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Tuesday, September 4, 2018

No need to spend a fortune just to go shooting

To some, the older surplus rifles might be too heavy, not "tacticool", and to others they may appear just plain ugly. I, on the other hand, like them for several reasons. They are for the most part reliable. They are simple to shoot, clean, and maintain. Also, they are cheap to "feed". I saw this meme over at WRSA and it prompted me to post. I like shooting older surplus rifles such as the Mosin Nagant 91/30 in the video further down. I have shot them for years.  I started my boy shooting long distances  in reclaimed strip pits (coal mines) over twenty years ago. With a little training he, as an eight year old boy, could consistently make 800 yard shots on man-sized targets using a Turkish Mauser and 1940's surplus 8mm ammunition.  If anyone who is not a shooter is interested in shooting, there are still surplus rifles and ammo available.  Sadly the glory days of the early 90's when Turkish Mausers could be purchased for less than $40, K98 German WWII Mausers for $75, and Mosin Nagant 91/30's for $60 are long gone. I did see some 91/30's a few weeks back for around $200 and they are a bargain even at that price. These old war horses can still be found in pawn shops, gun stores, etc. If you are lucky enough to come upon one at a bargain, buy it. I bought two K98 rifles back in '94. I paid $79 each and that included shipping, dealer fee, and taxes. Today, Russian capture K98's with import marks are bringing upwards of $600.00 plus depending on maker, condition, etc. The guy in the YouTube video is dinging steel quite regular at 944 yards with open sights. No one is going to win a "long distance" competition with one of these old guns, but they sure are fun to shoot!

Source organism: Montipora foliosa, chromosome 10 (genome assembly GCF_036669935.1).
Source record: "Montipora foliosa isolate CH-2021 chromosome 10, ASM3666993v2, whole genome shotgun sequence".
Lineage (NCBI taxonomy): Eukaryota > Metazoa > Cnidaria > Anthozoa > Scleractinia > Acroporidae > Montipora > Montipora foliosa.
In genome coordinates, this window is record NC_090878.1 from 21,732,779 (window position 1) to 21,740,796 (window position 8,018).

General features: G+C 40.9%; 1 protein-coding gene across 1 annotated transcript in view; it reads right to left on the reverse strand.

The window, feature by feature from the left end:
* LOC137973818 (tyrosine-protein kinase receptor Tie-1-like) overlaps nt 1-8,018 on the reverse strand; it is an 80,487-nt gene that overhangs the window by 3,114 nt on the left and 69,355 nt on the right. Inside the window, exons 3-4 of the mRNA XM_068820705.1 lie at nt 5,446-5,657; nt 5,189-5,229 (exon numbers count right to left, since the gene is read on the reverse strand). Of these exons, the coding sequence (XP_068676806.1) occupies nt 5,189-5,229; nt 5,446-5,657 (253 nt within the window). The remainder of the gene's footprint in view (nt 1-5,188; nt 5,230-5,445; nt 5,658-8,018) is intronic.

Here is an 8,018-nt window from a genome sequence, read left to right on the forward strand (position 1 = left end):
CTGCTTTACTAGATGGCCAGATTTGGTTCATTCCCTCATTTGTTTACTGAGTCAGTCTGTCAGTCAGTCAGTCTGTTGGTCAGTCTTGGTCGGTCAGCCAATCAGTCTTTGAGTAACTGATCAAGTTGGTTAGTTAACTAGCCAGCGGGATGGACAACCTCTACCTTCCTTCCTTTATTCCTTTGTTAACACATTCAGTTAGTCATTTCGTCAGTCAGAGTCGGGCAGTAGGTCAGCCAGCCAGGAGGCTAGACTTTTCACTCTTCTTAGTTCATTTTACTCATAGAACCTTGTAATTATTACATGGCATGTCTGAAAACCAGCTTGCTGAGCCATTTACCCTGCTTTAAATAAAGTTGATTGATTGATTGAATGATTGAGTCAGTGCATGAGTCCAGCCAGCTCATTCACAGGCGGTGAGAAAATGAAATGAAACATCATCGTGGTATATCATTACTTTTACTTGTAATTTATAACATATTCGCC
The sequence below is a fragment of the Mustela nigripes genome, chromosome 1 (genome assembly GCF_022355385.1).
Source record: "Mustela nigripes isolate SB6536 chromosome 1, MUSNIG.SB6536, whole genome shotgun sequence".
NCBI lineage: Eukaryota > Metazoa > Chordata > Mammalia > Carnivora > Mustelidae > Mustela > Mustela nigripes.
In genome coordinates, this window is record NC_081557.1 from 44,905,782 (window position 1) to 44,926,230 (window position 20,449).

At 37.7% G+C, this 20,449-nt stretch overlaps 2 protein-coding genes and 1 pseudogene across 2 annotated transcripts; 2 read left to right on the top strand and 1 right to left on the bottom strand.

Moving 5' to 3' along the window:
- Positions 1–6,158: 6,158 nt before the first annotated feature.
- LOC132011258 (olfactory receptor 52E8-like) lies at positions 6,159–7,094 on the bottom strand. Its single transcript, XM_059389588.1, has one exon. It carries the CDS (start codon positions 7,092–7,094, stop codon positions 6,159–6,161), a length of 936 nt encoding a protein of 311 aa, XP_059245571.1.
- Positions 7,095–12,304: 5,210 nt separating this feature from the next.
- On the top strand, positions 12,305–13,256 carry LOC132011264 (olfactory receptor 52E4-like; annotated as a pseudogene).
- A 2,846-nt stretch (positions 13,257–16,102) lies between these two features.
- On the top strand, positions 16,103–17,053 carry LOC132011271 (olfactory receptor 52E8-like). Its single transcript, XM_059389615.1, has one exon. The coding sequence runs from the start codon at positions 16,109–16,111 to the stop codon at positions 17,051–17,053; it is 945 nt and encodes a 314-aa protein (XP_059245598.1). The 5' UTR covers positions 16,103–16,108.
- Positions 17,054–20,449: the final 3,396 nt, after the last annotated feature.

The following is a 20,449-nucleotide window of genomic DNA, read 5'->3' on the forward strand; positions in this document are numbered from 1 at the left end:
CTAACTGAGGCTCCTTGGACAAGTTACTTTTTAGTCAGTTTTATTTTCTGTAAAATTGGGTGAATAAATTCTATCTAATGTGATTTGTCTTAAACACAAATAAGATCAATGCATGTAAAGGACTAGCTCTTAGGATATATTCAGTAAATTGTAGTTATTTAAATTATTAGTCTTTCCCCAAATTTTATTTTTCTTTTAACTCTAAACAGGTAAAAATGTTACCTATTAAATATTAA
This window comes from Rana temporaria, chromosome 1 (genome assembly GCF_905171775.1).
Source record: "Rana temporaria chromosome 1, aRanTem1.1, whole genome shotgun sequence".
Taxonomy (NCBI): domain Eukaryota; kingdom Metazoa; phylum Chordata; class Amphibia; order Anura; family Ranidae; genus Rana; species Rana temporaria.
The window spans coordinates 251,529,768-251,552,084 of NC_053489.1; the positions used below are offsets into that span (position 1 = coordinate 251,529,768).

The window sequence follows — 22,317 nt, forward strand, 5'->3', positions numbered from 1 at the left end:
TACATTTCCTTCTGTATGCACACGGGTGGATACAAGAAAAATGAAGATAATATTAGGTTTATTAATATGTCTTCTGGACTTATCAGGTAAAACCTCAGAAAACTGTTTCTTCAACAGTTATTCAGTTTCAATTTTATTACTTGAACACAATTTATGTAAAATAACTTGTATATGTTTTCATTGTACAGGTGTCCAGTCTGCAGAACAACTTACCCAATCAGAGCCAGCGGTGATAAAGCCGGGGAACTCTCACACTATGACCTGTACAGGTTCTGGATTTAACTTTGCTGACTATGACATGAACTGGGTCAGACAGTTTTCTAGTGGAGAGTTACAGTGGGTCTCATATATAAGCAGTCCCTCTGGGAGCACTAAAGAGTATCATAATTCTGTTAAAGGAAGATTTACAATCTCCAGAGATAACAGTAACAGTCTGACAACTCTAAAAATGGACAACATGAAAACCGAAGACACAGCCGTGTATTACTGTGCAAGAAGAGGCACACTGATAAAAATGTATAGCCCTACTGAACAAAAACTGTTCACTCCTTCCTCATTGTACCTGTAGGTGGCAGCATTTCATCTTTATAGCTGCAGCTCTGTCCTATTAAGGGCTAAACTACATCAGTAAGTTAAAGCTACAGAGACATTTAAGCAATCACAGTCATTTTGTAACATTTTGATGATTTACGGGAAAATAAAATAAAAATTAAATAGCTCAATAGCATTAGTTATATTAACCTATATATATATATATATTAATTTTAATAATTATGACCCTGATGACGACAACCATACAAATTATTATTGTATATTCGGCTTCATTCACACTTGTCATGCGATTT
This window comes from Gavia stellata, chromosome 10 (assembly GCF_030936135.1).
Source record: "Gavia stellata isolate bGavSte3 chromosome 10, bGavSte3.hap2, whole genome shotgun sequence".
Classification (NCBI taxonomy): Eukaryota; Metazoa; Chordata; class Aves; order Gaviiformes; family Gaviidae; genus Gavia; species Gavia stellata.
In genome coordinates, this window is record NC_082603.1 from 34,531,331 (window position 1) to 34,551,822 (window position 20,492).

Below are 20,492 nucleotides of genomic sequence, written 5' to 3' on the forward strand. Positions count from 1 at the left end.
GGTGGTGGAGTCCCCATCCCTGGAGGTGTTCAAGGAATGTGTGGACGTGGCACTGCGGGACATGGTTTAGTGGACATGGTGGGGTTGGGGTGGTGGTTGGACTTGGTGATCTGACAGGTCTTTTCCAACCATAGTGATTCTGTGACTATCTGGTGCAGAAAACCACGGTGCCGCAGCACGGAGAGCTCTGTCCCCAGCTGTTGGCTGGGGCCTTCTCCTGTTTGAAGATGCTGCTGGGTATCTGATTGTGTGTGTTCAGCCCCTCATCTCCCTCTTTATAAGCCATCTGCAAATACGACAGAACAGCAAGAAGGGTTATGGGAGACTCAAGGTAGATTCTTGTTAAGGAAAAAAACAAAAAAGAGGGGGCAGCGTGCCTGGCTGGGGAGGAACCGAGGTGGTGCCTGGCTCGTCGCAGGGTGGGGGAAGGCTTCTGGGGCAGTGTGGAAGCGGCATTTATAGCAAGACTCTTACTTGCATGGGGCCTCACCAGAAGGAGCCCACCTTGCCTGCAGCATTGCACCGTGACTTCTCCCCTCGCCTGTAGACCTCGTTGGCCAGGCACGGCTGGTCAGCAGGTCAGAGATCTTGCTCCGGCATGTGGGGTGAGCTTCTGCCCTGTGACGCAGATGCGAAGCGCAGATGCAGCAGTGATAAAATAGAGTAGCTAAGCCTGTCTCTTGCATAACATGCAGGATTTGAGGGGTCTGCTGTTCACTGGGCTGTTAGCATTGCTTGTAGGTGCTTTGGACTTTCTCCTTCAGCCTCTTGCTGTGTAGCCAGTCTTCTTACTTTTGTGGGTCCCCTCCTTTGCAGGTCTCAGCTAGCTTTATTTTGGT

11 comments:

  1. I was at a gun show in the early 90's and they had a deal for $95 you got a K98 and a case of surplus ammo on stripper clips. If you bought 2 the price dropped to $80. The guns were in cosmoline and oil paper. One looks like it was never issued. The other had some wear marks but it was in very good condition.

    That was one of the best gun deals I have ever done.

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    1. Yep, the original idea was to sell off one keeping all of the ammo. Things got busy and I threw them into a corner in the basement and forgot about them for about 5 or 6 years. I re-discovered them and cleaned all of the cosmoline off and shot about 10 rounds through both guns. They kick worse than my 30-06 and 2 clips was enough for me to realize they were hard hitters. I then cleaned them up, coated them in oil and put them away. I have one in my basement with it's ammo and the other is at my mountain house. They are my "last resort" weapons.

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  2. I agree, I had an 1944 M-44 which was pristine, but gave it to the PATCON for a raffle a year or two ago. :(

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  3. I may have two Mosin's...Maybe a M44. Maybe a M91/30..
    Bit of a kick.
    If you miss, you've got the muzzle blast for follow up..
    Shoot where I aim them...
    89.00 for the M91/30
    119.00 for the M44
    Their not going anywhere...Well unless my eldest takes the M91/31...

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    1. Regarding the M-44, I am always reminded of that meme that was floating around a few years ago which read "when you need to kill one person in a room, set the rest on fire, and make the people in the next room temporarily deaf" underneath a photo of the M-44.

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  4. A friend of mine has his teenage daughter dinging ten foot targets at thousand yards with a M14.. I'm old. But it keeps from flirting with his wife.

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  5. That is great that his daughter is that proficient at that age. Keep shooting and buy more ammo!

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  6. Got my 1946 M44 when Big-5 was selling them for $80. Extremely accurate, especially for a 72 year old gun. Also bought lots of surplus ammo when it $40 a can of 400, some already mounted on clips.

    Mike in CA

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